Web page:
BMW, for example, did not explain in its 2020 financial statements whether weather-related issues, such as the phase-out of the internal combustion engine, affected the declared value of certain assets – for example, the large fleet of polluting vehicles it rents. . out of.
Aerospace group Airbus did not state whether it had considered the effects of its emission reduction targets on its 2020 inventory write-offs. It was also unclear how plans to introduce sustainable aviation fuel requirements could affect the life of existing aircraft.
In response to the report, Airbus said it was committed to reporting “reliable” financial accounts and that risks were “proactively assessed and incorporated into finances where relevant.” Your accounts are audited by EY.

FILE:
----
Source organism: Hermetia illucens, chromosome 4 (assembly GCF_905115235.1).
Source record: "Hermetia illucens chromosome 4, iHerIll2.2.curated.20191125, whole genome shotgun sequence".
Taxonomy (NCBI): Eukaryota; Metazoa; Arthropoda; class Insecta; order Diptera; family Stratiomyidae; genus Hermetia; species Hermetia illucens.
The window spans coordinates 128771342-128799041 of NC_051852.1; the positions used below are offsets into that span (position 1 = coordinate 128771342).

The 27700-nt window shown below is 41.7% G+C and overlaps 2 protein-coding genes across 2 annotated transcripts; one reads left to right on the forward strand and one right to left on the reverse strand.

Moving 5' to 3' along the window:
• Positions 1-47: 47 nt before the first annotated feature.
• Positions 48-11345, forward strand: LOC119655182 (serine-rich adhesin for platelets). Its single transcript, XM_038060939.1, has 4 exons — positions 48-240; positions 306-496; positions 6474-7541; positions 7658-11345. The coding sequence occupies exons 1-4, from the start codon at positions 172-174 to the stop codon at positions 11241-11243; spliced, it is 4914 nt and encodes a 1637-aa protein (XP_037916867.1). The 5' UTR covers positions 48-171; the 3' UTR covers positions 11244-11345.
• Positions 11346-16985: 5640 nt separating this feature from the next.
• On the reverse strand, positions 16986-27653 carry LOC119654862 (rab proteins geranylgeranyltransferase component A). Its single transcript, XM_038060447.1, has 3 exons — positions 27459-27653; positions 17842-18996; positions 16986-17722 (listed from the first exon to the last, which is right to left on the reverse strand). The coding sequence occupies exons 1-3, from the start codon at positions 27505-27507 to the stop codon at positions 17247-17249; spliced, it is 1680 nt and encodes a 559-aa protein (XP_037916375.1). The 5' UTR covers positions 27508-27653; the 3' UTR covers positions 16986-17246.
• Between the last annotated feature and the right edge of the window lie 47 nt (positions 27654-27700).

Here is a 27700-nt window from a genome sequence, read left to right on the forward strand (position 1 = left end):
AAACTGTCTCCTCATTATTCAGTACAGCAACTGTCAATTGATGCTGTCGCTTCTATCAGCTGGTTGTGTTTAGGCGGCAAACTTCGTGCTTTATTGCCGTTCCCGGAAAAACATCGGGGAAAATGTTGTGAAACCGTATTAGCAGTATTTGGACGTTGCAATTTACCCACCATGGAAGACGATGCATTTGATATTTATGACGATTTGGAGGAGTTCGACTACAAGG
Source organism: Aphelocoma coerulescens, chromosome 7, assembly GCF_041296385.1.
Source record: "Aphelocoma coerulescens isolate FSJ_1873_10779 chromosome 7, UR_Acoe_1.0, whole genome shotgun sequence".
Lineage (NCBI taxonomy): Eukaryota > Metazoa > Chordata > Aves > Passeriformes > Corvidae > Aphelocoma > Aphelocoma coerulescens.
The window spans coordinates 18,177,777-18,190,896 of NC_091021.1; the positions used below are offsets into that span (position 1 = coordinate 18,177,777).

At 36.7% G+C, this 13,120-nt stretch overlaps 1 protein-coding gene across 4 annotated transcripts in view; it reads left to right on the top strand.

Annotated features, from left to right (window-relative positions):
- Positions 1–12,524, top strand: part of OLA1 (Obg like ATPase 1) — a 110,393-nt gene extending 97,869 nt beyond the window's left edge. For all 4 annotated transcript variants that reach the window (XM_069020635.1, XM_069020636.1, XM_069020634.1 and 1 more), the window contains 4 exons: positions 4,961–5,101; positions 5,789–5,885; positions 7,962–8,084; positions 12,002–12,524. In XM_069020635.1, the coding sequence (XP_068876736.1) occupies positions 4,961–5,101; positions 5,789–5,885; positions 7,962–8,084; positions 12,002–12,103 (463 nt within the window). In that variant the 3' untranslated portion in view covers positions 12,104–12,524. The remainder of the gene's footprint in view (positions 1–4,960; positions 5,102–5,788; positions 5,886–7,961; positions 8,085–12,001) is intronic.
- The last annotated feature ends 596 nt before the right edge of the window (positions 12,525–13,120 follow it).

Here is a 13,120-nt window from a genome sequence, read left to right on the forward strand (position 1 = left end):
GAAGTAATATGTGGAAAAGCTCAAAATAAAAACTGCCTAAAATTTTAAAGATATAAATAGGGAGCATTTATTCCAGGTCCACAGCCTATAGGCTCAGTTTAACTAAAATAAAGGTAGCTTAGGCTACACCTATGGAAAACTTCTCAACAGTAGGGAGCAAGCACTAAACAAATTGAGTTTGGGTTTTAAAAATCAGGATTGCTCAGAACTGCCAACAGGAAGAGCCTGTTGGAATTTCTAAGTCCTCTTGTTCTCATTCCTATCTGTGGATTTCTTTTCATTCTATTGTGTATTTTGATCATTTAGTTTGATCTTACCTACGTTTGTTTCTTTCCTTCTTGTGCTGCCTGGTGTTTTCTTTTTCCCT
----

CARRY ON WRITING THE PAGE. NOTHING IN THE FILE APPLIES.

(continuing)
Spanish energy company Repsol, meanwhile, referenced an oil price of $ 50 a barrel in its net zero plan in the first half of its 2020 annual report, but used a higher oil price during its impairment tests. .
PwC audited the accounts of Repsol and BMW. He said he was raising the issue of climate-related risks with the organizations he audits.
Future commodity prices included by oil and gas companies were sometimes “considerably” higher than those described in the International Energy Agency’s net zero roadmap through 2050, according to the report.
Companies are under increasing pressure to outline credible plans for decarbonization and explain how they intend to achieve them. Last year a investor group With $ 100 billion in assets under management, it approved guidance from the International Accounting Standards Board that such material weather-related matters had to be incorporated into IFRS financial reporting.